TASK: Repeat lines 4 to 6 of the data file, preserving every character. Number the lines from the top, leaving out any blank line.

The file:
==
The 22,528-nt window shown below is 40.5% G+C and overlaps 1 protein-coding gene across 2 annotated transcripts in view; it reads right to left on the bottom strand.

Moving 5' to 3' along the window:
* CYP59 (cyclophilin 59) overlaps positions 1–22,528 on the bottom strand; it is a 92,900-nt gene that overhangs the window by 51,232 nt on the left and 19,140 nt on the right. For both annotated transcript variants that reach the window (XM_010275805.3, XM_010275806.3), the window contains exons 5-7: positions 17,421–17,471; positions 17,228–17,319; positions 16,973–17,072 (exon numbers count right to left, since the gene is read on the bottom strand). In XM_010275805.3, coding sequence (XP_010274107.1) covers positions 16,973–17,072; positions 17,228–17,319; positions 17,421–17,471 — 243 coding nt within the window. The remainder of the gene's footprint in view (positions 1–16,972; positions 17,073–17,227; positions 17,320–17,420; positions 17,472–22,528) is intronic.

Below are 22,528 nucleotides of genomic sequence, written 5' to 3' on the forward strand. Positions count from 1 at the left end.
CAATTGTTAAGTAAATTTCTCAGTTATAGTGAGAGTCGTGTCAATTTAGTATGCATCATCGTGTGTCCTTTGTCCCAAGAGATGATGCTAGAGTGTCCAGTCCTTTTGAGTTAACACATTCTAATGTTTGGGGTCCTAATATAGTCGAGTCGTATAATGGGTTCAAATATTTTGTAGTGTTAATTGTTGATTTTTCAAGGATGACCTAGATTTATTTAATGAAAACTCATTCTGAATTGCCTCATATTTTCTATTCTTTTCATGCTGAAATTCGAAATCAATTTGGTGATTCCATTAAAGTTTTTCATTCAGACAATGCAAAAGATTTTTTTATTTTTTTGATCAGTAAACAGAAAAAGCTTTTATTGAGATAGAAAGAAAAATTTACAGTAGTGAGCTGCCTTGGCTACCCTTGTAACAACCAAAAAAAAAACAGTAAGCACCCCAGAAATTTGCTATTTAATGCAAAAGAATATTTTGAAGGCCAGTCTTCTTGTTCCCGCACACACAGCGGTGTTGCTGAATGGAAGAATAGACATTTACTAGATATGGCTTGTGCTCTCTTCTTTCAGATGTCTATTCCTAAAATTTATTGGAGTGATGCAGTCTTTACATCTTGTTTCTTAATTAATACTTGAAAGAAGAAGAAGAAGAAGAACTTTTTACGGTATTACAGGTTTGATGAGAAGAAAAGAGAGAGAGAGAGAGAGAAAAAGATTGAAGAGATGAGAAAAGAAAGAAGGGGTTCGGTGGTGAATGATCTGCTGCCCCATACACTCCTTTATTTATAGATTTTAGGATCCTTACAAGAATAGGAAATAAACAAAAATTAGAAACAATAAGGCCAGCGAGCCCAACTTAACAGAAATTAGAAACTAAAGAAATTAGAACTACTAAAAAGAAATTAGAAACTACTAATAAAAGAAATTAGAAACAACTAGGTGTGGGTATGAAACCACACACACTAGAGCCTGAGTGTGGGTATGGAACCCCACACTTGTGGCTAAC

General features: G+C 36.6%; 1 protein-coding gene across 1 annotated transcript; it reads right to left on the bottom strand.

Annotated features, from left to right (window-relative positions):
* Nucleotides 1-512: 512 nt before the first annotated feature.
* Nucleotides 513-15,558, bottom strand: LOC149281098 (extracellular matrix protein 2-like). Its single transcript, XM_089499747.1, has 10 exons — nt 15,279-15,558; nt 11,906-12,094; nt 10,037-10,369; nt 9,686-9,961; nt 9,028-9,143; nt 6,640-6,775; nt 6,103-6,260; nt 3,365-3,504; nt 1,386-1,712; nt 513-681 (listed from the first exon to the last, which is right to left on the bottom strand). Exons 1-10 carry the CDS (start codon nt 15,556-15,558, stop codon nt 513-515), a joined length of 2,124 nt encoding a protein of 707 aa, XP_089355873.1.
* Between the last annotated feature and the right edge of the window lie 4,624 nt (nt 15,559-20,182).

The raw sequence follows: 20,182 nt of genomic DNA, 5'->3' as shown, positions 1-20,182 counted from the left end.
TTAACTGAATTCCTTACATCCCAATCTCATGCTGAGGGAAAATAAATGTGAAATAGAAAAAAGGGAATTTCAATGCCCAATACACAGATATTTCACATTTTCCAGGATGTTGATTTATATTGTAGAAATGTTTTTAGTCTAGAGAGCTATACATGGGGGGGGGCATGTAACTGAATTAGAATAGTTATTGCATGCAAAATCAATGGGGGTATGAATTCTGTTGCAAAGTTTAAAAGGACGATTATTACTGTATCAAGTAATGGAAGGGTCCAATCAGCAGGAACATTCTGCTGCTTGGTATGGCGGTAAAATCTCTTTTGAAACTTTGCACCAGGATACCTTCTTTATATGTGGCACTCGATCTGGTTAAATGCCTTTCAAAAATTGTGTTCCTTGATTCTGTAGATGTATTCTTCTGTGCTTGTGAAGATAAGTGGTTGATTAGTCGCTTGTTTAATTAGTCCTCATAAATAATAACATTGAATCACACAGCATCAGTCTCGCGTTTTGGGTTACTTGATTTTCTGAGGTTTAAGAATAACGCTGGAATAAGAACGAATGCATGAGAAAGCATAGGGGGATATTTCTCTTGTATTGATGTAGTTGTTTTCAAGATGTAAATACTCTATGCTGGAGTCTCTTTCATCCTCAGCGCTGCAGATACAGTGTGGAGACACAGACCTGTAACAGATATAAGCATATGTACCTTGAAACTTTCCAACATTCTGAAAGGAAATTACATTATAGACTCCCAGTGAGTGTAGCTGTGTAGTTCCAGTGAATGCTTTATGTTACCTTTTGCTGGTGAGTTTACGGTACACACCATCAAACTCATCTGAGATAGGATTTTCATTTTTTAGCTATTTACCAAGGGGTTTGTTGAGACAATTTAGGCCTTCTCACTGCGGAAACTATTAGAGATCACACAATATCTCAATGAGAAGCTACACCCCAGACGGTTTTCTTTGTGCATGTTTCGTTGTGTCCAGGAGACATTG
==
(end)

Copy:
Below are 22,528 nucleotides of genomic sequence, written 5' to 3' on the forward strand. Positions count from 1 at the left end.
CAATTGTTAAGTAAATTTCTCAGTTATAGTGAGAGTCGTGTCAATTTAGTATGCATCATCGTGTGTCCTTTGTCCCAAGAGATGATGCTAGAGTGTCCAGTCCTTTTGAGTTAACACATTCTAATGTTTGGGGTCCTAATATAGTCGAGTCGTATAATGGGTTCAAATATTTTGTAGTGTTAATTGTTGATTTTTCAAGGATGACCTAGATTTATTTAATGAAAACTCATTCTGAATTGCCTCATATTTTCTATTCTTTTCATGCTGAAATTCGAAATCAATTTGGTGATTCCATTAAAGTTTTTCATTCAGACAATGCAAAAGATTTTTTTATTTTTTTGATCAGTAAACAGAAAAAGCTTTTATTGAGATAGAAAGAAAAATTTACAGTAGTGAGCTGCCTTGGCTACCCTTGTAACAACCAAAAAAAAAACAGTAAGCACCCCAGAAATTTGCTATTTAATGCAAAAGAATATTTTGAAGGCCAGTCTTCTTGTTCCCGCACACACAGCGGTGTTGCTGAATGGAAGAATAGACATTTACTAGATATGGCTTGTGCTCTCTTCTTTCAGATGTCTATTCCTAAAATTTATTGGAGTGATGCAGTCTTTACATCTTGTTTCTTAATTAATACTTGAAAGAAGAAGAAGAAGAAGAACTTTTTACGGTATTACAGGTTTGATGAGAAGAAAAGAGAGAGAGAGAGAGAGAAAAAGATTGAAGAGATGAGAAAAGAAAGAAGGGGTTCGGTGGTGAATGATCTGCTGCCCCATACACTCCTTTATTTATAGATTTTAGGATCCTTACAAGAATAGGAAATAAACAAAAATTAGAAACAATAAGGCCAGCGAGCCCAACTTAACAGAAATTAGAAACTAAAGAAATTAGAACTACTAAAAAGAAATTAGAAACTACTAATAAAAGAAATTAGAAACAACTAGGTGTGGGTATGAAACCACACACACTAGAGCCTGAGTGTGGGTATGGAACCCCACACTTGTGGCTAAC

General features: G+C 36.6%; 1 protein-coding gene across 1 annotated transcript; it reads right to left on the bottom strand.